Receiving Rest Through Spiritual Retreat
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Receiving Rest Through Spiritual Retreat
This post was originally published in the Summer 2020 issue of The Joyful Life magazine. I’m honored to be included in the print publication, and grateful for the opportunity to share the words with you here as well.

A crisp leaf landed on my Bible as a light breeze stirred the trees above. Settled on a quilt deep in the woods, my eyes swollen from crying, I reflected on the past few weeks. My husband’s work travels left the of caring for our son solely on me.

Depleted of strength, I was suffering the burn of soul fatigue. I’d been emotionally “on” for so long that I didn’t know how to turn it off.

It was at this breaking point that a friend offered to watch my son for the day, suggesting a ‘spiritual retreat’ to refresh my soul. “I don’t have time for that sort of thing,” I reasoned. But as the words slipped out, I knew this chance offered rest not just for my body but, more importantly, my soul.

I’d come to the woods with no expectations, electronics, or objectives. I sought simply to sit in stillness and solitude, trusting the Holy Spirit to meet me there and speak life into my weary soul.

The words of Isaiah were etched on my heart: For thus said the Lord God, the Holy One of Israel, “In returning and rest you shall be saved; in quietness and in trust shall be your strength” (Isaiah 30:15 ESV).

The words of Isaiah were etched on my heart: For thus said the Lord God, the Holy One of Israel, “In returning and rest you shall be saved; in quietness and in trust shall be your strength” (Isaiah 30:15 ESV).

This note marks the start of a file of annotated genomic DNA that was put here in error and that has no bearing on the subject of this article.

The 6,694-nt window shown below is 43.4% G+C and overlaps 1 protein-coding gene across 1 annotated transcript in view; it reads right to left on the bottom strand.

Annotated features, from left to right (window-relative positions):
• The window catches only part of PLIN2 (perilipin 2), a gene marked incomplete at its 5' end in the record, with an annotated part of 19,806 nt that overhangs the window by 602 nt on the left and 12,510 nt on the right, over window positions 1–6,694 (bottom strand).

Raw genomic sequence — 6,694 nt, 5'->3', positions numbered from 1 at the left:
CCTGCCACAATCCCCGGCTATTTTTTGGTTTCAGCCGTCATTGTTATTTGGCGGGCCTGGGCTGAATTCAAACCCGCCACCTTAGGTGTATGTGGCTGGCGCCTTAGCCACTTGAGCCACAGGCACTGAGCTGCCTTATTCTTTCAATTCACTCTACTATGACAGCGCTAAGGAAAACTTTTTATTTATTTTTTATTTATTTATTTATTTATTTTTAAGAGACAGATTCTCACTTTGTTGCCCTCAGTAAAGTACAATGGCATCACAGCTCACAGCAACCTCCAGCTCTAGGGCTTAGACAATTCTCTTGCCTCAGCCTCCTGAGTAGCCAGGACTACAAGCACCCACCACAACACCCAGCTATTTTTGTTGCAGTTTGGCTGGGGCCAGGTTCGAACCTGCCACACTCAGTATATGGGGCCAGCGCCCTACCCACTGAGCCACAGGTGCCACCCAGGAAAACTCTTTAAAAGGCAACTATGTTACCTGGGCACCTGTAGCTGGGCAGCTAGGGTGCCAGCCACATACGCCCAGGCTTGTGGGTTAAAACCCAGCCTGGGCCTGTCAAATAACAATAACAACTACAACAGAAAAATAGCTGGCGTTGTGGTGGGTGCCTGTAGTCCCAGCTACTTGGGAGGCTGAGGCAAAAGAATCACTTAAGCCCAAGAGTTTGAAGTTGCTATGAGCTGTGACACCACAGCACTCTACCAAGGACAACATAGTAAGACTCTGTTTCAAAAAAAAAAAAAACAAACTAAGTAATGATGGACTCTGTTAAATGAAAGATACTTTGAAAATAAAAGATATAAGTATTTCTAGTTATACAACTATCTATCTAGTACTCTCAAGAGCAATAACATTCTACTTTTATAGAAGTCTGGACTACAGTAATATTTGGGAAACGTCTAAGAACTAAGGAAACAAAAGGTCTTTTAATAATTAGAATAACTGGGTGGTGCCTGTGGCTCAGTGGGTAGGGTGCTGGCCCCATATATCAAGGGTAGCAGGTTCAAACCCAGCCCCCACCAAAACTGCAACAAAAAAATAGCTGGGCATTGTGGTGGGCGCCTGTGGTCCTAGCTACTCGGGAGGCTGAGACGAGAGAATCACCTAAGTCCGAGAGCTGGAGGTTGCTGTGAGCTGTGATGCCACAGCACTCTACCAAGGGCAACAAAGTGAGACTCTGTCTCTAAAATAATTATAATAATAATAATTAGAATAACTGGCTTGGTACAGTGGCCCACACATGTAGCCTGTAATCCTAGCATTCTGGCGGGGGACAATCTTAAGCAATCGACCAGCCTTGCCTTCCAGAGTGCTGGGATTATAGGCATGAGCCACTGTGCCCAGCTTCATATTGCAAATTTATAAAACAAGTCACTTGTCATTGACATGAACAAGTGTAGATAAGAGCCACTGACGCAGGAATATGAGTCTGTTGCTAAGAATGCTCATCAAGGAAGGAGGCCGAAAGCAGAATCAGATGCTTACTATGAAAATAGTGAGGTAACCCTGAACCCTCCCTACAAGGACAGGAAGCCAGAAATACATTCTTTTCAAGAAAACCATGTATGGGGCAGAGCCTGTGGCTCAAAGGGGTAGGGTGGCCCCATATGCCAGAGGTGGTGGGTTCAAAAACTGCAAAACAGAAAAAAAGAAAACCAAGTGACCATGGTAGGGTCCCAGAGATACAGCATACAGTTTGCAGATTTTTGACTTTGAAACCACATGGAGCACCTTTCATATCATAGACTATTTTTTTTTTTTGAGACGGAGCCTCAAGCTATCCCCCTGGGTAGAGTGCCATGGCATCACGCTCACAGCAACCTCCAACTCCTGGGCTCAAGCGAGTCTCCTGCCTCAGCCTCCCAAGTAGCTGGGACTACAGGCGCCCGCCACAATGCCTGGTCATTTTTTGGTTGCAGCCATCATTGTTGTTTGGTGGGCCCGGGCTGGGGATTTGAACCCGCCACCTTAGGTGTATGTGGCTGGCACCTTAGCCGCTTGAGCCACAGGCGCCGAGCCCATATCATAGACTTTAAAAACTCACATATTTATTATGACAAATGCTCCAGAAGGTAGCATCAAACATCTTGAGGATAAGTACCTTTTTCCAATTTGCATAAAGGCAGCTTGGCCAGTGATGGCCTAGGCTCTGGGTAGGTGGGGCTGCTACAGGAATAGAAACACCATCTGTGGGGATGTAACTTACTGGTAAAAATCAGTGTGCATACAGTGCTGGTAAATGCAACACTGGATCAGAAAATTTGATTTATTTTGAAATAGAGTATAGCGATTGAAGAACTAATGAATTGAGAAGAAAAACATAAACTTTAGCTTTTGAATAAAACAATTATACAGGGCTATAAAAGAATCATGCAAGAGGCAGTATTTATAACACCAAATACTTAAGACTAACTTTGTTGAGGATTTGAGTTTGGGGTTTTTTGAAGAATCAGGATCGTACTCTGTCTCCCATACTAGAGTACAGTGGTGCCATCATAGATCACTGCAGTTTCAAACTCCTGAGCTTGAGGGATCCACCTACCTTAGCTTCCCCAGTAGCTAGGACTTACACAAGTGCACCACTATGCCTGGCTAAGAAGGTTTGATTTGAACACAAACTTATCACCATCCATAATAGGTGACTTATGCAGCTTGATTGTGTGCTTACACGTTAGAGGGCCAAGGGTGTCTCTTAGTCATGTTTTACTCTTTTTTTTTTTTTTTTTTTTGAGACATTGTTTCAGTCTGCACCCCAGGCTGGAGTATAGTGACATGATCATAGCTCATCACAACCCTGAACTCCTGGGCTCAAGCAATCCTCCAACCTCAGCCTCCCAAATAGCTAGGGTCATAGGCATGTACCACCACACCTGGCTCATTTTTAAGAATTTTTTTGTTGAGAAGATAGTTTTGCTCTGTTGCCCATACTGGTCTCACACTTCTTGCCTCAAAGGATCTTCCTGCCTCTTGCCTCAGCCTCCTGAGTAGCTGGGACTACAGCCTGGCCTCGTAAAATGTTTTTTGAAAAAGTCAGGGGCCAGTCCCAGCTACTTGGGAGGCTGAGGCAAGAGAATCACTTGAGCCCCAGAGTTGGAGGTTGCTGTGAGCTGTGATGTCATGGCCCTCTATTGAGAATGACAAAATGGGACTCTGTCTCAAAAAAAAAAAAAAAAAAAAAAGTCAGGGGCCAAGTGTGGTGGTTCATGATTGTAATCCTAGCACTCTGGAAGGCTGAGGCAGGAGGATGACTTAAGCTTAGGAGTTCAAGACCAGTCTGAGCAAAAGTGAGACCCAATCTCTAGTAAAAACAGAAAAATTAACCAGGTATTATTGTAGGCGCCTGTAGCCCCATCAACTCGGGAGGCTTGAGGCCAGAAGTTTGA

It took nearly a half-hour to clear my mind, to push away thoughts of “what should I make for dinner?” and “did I remember to order his soccer cleats?”

Yet as I absorbed the golden sun rays peeking through the trees and the insistent honking of geese overhead, those demanding thoughts dissipated. The longer I sat in solitude the more I sensed the Holy Spirit’s gentle presence.

“God, I’m weary,” I whimpered. “Show me in your Word where you promise to give me rest.”

I rolled over on the quilt, flipping to the book of Jeremiah. Thumbing through the pages I felt the Holy Spirit guide me to a verse that soothed my exhausted soul

“For I will satisfy the weary soul, and every languishing soul I will replenish” (Jeremiah 31:25 ESV).

It was as if Jesus waited for me to sit still long enough so he could whisper “It’s ok, I’m right here. Rest with me.”

Jesus extends an invitation to do just that when he says, “come to me, all who labor and are heavy leaden, and I will give you rest” (Matthew 11:28 ESV).

Don’t we all long for rest from our comings and goings and our responsibilities, to have an encounter with the Holy Spirit that replenishes our soul?

But soul rest is entirely different from physical rest.

Receive Rest Through Retreat

To give our bodies an hour or two of rest is easy to define. Cozy jammies in front of a fire with a good book and a cup of hot tea? Now that’s physical rest for me!

But to allow our souls to rest seems rather vague. How can we rest something intangible like our souls?

It’s become harder and harder to hear the still small voice of God in the midst of our world’s deafening pitch, and we’re slowly losing the ability to tune into the Holy Spirit’s guidance.

We need extended time in stillness and solitude to rest, replenish and renew our souls, and to hold space for God to reveal himself to us. We do this when we engage in spiritual retreat.

- Leslie Jones

Another word for retreat is to withdraw. How much do you love that idea? When we withdraw from striving, stretching and trying to hustle our way through life, we accept the invitation to journey with the Good Shepherd and surrender to His leading.

We receive “soul rest” through retreat by tuning out the world and tuning into what the Holy Spirit is saying to us.